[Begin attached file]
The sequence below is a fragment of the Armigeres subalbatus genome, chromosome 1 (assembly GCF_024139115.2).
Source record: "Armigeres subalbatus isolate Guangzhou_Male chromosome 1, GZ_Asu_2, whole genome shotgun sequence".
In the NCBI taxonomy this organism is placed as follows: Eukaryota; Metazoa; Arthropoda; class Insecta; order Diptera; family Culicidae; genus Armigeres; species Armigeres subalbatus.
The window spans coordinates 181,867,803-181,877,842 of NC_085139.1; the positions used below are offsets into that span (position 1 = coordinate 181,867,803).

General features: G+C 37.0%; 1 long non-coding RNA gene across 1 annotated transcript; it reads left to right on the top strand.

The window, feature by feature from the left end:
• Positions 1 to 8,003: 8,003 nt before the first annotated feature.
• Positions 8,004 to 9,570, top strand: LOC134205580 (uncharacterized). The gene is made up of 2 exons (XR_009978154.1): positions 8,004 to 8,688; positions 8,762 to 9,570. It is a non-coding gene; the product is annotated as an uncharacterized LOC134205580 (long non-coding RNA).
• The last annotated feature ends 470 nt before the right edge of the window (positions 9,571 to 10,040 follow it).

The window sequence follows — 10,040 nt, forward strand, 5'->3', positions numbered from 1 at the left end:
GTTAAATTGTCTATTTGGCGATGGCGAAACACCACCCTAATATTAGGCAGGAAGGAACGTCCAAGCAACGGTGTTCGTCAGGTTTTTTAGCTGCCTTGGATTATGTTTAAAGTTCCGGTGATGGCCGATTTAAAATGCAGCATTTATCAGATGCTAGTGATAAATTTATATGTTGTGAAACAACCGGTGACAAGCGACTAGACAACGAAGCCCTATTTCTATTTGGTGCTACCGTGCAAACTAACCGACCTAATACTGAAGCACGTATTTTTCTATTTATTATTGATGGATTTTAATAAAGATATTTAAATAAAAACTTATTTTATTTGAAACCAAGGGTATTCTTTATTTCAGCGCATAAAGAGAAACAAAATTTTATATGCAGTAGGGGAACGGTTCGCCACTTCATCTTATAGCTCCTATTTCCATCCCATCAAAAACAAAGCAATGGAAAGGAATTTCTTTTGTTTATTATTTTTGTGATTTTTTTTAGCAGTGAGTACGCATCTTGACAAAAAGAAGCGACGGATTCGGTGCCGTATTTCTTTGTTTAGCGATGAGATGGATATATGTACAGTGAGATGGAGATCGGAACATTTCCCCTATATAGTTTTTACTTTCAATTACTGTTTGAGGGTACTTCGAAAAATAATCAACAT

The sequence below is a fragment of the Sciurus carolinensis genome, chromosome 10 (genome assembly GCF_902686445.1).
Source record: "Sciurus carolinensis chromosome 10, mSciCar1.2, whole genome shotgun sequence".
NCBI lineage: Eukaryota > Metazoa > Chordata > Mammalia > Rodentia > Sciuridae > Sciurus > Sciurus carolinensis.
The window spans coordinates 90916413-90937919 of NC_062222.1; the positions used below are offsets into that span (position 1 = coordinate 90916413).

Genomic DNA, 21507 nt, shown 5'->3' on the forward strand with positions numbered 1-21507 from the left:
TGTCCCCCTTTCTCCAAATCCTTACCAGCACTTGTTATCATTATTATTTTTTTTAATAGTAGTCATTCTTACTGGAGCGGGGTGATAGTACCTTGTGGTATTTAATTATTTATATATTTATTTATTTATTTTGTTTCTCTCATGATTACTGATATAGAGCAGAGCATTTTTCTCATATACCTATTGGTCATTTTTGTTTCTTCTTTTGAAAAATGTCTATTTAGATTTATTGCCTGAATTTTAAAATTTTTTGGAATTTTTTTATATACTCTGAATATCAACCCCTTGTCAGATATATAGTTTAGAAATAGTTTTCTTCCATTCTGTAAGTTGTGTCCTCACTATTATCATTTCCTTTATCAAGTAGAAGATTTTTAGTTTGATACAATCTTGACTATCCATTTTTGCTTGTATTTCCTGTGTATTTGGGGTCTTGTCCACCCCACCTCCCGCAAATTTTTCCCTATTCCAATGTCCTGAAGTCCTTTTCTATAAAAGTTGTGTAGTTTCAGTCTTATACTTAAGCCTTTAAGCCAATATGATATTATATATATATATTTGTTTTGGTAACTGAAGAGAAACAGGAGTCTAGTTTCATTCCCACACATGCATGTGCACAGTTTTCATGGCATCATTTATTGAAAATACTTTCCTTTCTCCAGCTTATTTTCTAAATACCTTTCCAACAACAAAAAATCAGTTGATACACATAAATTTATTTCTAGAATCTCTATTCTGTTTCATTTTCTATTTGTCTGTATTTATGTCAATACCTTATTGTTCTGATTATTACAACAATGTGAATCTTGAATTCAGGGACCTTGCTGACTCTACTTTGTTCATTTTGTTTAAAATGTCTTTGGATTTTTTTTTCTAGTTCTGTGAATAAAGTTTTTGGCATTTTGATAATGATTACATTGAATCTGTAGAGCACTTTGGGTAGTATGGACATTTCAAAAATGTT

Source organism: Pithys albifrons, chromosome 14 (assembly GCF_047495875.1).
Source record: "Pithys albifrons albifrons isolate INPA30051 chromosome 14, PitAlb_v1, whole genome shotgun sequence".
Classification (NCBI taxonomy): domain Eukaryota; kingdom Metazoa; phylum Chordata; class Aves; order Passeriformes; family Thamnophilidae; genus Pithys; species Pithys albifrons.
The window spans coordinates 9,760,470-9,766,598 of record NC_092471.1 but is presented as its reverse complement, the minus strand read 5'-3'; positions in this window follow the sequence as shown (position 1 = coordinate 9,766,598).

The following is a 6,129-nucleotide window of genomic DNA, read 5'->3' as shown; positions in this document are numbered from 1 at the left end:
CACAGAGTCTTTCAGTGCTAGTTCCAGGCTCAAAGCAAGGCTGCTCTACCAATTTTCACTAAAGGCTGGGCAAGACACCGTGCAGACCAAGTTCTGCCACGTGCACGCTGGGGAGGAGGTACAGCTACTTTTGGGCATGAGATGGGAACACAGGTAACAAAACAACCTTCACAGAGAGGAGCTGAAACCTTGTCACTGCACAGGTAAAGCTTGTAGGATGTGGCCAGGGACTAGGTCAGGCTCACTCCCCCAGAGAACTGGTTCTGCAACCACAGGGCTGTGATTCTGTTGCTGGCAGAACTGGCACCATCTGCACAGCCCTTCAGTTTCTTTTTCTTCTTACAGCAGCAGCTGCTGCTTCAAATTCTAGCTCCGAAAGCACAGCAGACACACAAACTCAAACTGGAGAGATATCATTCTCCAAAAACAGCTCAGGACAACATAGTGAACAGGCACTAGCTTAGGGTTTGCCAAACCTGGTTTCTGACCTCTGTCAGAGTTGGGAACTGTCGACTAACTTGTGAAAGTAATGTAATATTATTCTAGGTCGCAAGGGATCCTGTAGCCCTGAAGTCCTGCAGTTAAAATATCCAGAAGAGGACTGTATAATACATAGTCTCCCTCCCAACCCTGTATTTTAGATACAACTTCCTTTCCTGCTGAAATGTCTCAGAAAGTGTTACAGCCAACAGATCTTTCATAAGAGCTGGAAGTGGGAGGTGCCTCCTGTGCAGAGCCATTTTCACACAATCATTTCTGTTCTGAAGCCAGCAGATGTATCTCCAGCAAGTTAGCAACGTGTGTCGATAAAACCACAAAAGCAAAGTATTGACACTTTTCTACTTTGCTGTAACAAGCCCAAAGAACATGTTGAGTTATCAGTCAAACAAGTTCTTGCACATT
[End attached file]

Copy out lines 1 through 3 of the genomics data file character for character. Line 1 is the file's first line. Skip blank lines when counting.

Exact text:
The sequence below is a fragment of the Armigeres subalbatus genome, chromosome 1 (assembly GCF_024139115.2).
Source record: "Armigeres subalbatus isolate Guangzhou_Male chromosome 1, GZ_Asu_2, whole genome shotgun sequence".
In the NCBI taxonomy this organism is placed as follows: Eukaryota; Metazoa; Arthropoda; class Insecta; order Diptera; family Culicidae; genus Armigeres; species Armigeres subalbatus.